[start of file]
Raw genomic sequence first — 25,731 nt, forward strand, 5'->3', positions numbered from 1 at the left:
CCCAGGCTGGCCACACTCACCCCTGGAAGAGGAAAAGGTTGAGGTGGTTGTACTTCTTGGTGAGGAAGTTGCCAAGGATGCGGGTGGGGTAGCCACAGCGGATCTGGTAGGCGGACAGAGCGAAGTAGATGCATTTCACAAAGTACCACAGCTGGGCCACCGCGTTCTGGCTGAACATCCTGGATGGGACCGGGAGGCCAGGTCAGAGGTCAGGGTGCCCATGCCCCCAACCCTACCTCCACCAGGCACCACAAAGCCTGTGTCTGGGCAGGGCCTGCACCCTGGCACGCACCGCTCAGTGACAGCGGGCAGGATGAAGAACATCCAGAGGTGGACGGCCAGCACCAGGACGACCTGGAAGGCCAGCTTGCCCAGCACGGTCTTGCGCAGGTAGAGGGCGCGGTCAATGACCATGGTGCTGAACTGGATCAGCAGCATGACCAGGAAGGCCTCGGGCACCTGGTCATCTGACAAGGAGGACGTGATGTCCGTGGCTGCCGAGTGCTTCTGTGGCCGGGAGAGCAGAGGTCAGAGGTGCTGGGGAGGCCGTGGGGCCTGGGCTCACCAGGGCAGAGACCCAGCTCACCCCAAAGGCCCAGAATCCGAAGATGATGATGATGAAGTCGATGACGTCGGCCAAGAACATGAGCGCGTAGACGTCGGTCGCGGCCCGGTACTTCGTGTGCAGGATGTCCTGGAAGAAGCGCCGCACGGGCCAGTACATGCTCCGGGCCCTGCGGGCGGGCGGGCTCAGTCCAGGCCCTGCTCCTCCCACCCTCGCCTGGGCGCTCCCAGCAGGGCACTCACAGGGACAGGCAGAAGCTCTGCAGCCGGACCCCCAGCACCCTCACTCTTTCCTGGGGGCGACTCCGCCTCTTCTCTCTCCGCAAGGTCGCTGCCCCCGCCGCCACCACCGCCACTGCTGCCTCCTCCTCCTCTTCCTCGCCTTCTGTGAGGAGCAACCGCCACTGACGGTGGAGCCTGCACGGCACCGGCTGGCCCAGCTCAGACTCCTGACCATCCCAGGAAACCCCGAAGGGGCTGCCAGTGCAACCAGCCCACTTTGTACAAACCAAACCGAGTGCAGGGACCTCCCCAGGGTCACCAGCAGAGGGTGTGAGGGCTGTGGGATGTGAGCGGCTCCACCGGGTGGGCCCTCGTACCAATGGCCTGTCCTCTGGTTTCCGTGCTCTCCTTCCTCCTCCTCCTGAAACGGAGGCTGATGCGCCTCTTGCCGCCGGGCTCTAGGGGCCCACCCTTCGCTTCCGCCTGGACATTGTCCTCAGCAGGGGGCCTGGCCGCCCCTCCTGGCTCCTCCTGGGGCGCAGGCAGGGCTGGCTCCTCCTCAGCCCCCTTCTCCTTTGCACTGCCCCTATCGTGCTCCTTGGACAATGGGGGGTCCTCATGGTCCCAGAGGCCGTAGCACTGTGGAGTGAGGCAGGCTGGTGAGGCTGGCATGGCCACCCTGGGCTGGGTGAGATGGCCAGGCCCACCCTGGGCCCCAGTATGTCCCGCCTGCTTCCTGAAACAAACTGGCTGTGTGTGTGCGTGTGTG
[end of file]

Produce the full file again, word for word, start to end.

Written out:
Raw genomic sequence first — 25,731 nt, forward strand, 5'->3', positions numbered from 1 at the left:
CCCAGGCTGGCCACACTCACCCCTGGAAGAGGAAAAGGTTGAGGTGGTTGTACTTCTTGGTGAGGAAGTTGCCAAGGATGCGGGTGGGGTAGCCACAGCGGATCTGGTAGGCGGACAGAGCGAAGTAGATGCATTTCACAAAGTACCACAGCTGGGCCACCGCGTTCTGGCTGAACATCCTGGATGGGACCGGGAGGCCAGGTCAGAGGTCAGGGTGCCCATGCCCCCAACCCTACCTCCACCAGGCACCACAAAGCCTGTGTCTGGGCAGGGCCTGCACCCTGGCACGCACCGCTCAGTGACAGCGGGCAGGATGAAGAACATCCAGAGGTGGACGGCCAGCACCAGGACGACCTGGAAGGCCAGCTTGCCCAGCACGGTCTTGCGCAGGTAGAGGGCGCGGTCAATGACCATGGTGCTGAACTGGATCAGCAGCATGACCAGGAAGGCCTCGGGCACCTGGTCATCTGACAAGGAGGACGTGATGTCCGTGGCTGCCGAGTGCTTCTGTGGCCGGGAGAGCAGAGGTCAGAGGTGCTGGGGAGGCCGTGGGGCCTGGGCTCACCAGGGCAGAGACCCAGCTCACCCCAAAGGCCCAGAATCCGAAGATGATGATGATGAAGTCGATGACGTCGGCCAAGAACATGAGCGCGTAGACGTCGGTCGCGGCCCGGTACTTCGTGTGCAGGATGTCCTGGAAGAAGCGCCGCACGGGCCAGTACATGCTCCGGGCCCTGCGGGCGGGCGGGCTCAGTCCAGGCCCTGCTCCTCCCACCCTCGCCTGGGCGCTCCCAGCAGGGCACTCACAGGGACAGGCAGAAGCTCTGCAGCCGGACCCCCAGCACCCTCACTCTTTCCTGGGGGCGACTCCGCCTCTTCTCTCTCCGCAAGGTCGCTGCCCCCGCCGCCACCACCGCCACTGCTGCCTCCTCCTCCTCTTCCTCGCCTTCTGTGAGGAGCAACCGCCACTGACGGTGGAGCCTGCACGGCACCGGCTGGCCCAGCTCAGACTCCTGACCATCCCAGGAAACCCCGAAGGGGCTGCCAGTGCAACCAGCCCACTTTGTACAAACCAAACCGAGTGCAGGGACCTCCCCAGGGTCACCAGCAGAGGGTGTGAGGGCTGTGGGATGTGAGCGGCTCCACCGGGTGGGCCCTCGTACCAATGGCCTGTCCTCTGGTTTCCGTGCTCTCCTTCCTCCTCCTCCTGAAACGGAGGCTGATGCGCCTCTTGCCGCCGGGCTCTAGGGGCCCACCCTTCGCTTCCGCCTGGACATTGTCCTCAGCAGGGGGCCTGGCCGCCCCTCCTGGCTCCTCCTGGGGCGCAGGCAGGGCTGGCTCCTCCTCAGCCCCCTTCTCCTTTGCACTGCCCCTATCGTGCTCCTTGGACAATGGGGGGTCCTCATGGTCCCAGAGGCCGTAGCACTGTGGAGTGAGGCAGGCTGGTGAGGCTGGCATGGCCACCCTGGGCTGGGTGAGATGGCCAGGCCCACCCTGGGCCCCAGTATGTCCCGCCTGCTTCCTGAAACAAACTGGCTGTGTGTGTGCGTGTGTG